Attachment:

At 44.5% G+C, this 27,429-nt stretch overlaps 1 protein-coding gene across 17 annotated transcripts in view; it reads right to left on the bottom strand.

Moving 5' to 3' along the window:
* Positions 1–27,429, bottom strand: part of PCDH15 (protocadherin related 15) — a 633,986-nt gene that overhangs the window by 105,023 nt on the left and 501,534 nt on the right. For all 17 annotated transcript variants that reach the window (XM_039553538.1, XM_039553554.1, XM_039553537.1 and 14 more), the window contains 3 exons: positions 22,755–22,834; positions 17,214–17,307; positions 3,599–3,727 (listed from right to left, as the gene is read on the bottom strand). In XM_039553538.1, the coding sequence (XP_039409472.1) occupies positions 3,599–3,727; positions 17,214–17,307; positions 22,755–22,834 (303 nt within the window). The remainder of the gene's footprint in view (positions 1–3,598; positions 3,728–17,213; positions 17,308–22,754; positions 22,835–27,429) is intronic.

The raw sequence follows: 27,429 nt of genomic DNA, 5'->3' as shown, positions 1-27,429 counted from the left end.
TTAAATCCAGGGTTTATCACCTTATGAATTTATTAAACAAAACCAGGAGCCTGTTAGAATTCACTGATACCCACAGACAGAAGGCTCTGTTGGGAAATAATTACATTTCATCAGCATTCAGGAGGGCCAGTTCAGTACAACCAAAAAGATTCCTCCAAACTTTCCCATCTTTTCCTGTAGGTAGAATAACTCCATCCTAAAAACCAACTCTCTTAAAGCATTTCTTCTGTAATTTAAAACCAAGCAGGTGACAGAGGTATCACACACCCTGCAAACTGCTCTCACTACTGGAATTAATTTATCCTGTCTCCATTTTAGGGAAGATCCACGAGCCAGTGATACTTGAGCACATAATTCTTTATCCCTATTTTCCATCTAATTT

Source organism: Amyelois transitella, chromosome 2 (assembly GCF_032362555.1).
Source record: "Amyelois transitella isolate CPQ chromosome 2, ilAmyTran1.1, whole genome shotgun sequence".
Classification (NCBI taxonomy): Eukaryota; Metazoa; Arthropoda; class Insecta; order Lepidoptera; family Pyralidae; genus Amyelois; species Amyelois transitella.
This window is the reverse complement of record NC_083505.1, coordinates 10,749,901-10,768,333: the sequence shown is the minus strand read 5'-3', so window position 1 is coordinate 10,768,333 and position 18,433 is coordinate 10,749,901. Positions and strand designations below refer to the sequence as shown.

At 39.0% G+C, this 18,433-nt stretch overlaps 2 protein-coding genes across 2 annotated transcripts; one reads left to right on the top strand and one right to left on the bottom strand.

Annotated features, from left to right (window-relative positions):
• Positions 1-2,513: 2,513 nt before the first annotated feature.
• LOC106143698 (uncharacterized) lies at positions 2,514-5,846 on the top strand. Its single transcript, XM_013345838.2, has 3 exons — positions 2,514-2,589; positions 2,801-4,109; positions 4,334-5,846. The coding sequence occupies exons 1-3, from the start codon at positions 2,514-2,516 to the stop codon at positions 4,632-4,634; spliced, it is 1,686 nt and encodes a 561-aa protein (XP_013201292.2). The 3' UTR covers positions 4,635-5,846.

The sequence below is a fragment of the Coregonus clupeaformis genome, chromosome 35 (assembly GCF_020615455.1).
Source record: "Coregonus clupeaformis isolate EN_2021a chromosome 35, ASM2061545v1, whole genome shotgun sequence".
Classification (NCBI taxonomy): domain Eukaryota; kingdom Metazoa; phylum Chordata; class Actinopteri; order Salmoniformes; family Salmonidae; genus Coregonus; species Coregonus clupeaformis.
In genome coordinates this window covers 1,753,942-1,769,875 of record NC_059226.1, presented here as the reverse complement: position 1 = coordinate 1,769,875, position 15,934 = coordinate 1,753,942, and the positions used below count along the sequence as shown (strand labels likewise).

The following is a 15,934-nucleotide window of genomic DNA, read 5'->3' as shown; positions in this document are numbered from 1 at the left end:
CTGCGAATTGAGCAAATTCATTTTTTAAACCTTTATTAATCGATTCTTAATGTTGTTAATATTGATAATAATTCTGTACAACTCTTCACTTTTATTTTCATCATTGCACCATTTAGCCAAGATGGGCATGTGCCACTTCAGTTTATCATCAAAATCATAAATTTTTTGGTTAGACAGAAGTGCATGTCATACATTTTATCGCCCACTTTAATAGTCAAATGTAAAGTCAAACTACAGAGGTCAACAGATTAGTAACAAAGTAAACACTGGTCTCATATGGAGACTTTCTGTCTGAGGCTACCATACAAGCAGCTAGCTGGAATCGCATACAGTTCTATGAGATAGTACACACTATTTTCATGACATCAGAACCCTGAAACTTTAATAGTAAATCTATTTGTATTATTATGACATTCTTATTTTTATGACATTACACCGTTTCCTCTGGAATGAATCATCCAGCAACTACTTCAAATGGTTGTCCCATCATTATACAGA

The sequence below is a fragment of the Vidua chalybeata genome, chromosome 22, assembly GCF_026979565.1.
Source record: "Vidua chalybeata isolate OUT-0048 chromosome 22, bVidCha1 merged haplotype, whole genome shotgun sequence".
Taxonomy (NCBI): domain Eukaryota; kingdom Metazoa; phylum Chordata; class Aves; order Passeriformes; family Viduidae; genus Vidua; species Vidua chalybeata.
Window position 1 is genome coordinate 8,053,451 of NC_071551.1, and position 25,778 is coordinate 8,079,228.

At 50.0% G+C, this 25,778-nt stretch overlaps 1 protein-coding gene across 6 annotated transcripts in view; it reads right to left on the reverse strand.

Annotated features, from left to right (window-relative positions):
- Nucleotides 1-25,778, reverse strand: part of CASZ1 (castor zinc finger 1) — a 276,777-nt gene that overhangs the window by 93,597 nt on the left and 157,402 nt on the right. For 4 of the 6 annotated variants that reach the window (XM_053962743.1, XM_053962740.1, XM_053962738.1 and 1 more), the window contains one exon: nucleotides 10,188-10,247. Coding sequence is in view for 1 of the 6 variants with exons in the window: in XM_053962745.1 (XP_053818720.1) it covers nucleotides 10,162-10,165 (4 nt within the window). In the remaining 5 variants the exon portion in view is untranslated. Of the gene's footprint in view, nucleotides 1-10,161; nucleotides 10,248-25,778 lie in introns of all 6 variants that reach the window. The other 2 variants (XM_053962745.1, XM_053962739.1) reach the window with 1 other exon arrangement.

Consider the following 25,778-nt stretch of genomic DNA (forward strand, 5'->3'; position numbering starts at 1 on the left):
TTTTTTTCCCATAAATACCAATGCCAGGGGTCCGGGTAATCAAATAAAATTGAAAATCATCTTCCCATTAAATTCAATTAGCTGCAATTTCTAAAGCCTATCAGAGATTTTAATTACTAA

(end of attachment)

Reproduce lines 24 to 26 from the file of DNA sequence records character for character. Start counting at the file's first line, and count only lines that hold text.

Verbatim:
At 50.0% G+C, this 25,778-nt stretch overlaps 1 protein-coding gene across 6 annotated transcripts in view; it reads right to left on the reverse strand.

Annotated features, from left to right (window-relative positions):
- Nucleotides 1-25,778, reverse strand: part of CASZ1 (castor zinc finger 1) — a 276,777-nt gene that overhangs the window by 93,597 nt on the left and 157,402 nt on the right. For 4 of the 6 annotated variants that reach the window (XM_053962743.1, XM_053962740.1, XM_053962738.1 and 1 more), the window contains one exon: nucleotides 10,188-10,247. Coding sequence is in view for 1 of the 6 variants with exons in the window: in XM_053962745.1 (XP_053818720.1) it covers nucleotides 10,162-10,165 (4 nt within the window). In the remaining 5 variants the exon portion in view is untranslated. Of the gene's footprint in view, nucleotides 1-10,161; nucleotides 10,248-25,778 lie in introns of all 6 variants that reach the window. The other 2 variants (XM_053962745.1, XM_053962739.1) reach the window with 1 other exon arrangement.